Two days at sea will deliver us to Rio, with the Christ the Redeemer statue to greet us. I’m in the bar area drinking decaf coffee, the warmth of the cup in my hands the main appeal. I’m curious about the local coffee alternative, yerba mate, made from the leaves of an evergreen tree grown in Paraguay, Brazil, and Uruguay. It apparently has a bitterness that takes some getting used to but has the buzz-effect of caffeine and other stimulants.

It’s the “Good Ship Lollypop.” We’ve dined lavishly each night at Manfredi’s, The Restaurant, and Chef’s Table. The World Café, a giant buffet, serves every other culinary need – ice cream, cookies, even sushi. Despite the daily walks, I’ll easily add another five pounds to my already flabby frame. It will be at least another month before I can get in the gym. Before turning in on Night #3, there was a Welcome session, with crew introductions and champaign toasts. 

The girls are playing bridge, while I stroll the halls or sit in the lobby listening to “Thunderhead,” my latest book on tape borrowed digitally from the library. At bedtime, I’m reading “First Lie Wins.” With little else to do on Sea Day #4, I did three walks totaling over 4 miles, paid some bills, and got some limited sun on our deck. Tonight will include another steak dinner in The Restaurant and more wine guzzling. 

Day #5 on water started with an attempted walk on the Promenade Deck that surrounds the ship, but wind and sea spray quickly interrupted. I finished my 2-mile jaunt indoors and attended a lecture on Plate Tectonics, explaining the shift of the once enjoined continents of Africa, Europe, and America. I then came back to the room to recharge for a second walk, and a boring lecture on Brazilian history. Dinner was in The Restaurant, while bedtime came early, as the boat approached Rio.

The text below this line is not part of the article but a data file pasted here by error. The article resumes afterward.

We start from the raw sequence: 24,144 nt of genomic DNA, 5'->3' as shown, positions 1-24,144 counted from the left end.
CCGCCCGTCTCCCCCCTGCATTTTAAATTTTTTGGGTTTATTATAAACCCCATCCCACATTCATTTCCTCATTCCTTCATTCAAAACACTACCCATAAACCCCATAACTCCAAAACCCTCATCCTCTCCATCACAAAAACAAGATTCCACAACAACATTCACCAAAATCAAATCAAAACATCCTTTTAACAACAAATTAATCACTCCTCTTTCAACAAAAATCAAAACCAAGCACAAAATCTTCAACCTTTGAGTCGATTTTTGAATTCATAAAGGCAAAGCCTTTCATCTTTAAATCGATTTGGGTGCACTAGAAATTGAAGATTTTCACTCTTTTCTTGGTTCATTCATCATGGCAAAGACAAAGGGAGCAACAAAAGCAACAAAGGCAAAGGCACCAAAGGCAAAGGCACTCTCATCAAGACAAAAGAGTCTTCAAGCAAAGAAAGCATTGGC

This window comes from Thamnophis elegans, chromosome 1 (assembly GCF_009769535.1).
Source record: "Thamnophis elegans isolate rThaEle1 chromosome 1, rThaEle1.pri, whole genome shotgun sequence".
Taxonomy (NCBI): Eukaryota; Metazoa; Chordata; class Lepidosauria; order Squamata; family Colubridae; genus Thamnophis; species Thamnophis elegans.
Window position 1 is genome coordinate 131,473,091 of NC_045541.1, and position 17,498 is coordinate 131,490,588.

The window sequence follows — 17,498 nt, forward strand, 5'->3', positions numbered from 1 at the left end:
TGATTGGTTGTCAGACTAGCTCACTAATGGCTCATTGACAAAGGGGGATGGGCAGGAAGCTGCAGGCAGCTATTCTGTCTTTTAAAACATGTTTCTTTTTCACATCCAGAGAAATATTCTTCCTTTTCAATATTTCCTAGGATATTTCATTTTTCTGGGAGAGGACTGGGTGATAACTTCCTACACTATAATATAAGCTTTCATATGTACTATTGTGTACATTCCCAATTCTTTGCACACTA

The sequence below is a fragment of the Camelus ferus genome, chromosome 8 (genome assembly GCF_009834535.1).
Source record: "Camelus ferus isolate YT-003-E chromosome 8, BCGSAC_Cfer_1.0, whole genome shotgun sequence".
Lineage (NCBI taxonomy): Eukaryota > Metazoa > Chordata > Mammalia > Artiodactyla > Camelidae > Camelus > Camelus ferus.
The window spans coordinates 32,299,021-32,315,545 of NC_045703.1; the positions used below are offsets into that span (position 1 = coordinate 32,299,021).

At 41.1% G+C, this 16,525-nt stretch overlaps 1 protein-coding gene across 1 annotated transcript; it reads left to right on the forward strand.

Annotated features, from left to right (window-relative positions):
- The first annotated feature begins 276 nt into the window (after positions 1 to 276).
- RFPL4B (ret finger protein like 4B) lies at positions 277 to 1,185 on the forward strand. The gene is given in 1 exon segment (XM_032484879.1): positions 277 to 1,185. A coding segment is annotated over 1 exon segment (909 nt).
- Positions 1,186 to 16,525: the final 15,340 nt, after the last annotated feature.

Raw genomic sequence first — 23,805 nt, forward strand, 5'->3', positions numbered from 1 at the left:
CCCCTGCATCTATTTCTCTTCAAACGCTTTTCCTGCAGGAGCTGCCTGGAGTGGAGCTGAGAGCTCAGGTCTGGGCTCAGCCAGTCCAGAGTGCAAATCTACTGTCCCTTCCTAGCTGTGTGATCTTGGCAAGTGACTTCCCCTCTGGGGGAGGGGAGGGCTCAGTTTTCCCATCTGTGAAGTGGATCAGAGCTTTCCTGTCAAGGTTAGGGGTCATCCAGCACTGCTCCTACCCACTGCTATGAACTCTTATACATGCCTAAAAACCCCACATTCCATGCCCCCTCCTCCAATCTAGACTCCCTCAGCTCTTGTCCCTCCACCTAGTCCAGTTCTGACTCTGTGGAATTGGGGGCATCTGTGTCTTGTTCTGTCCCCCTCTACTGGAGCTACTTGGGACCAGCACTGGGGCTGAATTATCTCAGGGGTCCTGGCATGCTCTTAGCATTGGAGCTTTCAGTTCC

Another upset stomach had me up and down most of the night. I pulled the drapes back several times in the dark hoping to catch a glimpse of shoreline. My wife woke me up in the midst of a dream, excited to see Christ the Redeemer before it once again ducked behind the clouds. It would be the last we would see of it as rain continued throughout the day. We donned cheap pink ponchos and toured the mosaic patterned streets of downtown Rio. Our guide spoke irritatingly rapidly to the point that I turned her off. The ornate, gold-trimmed Opera House and World-renowned Library were the highlights. The tour bus then drove us to the The Metropolitan Cathedral of Saint Sebastian, a modern pyramid structure based on Mayan architectural style. Four rectilinear stained glass windows  soar from floor to ceiling. On the way back to the ship we passed by the famous Copacabana Beach shrouded in fog. Guitar music by Paolo by the pool, then dinner at the Chef’s Table, and a dance party to conclude the day.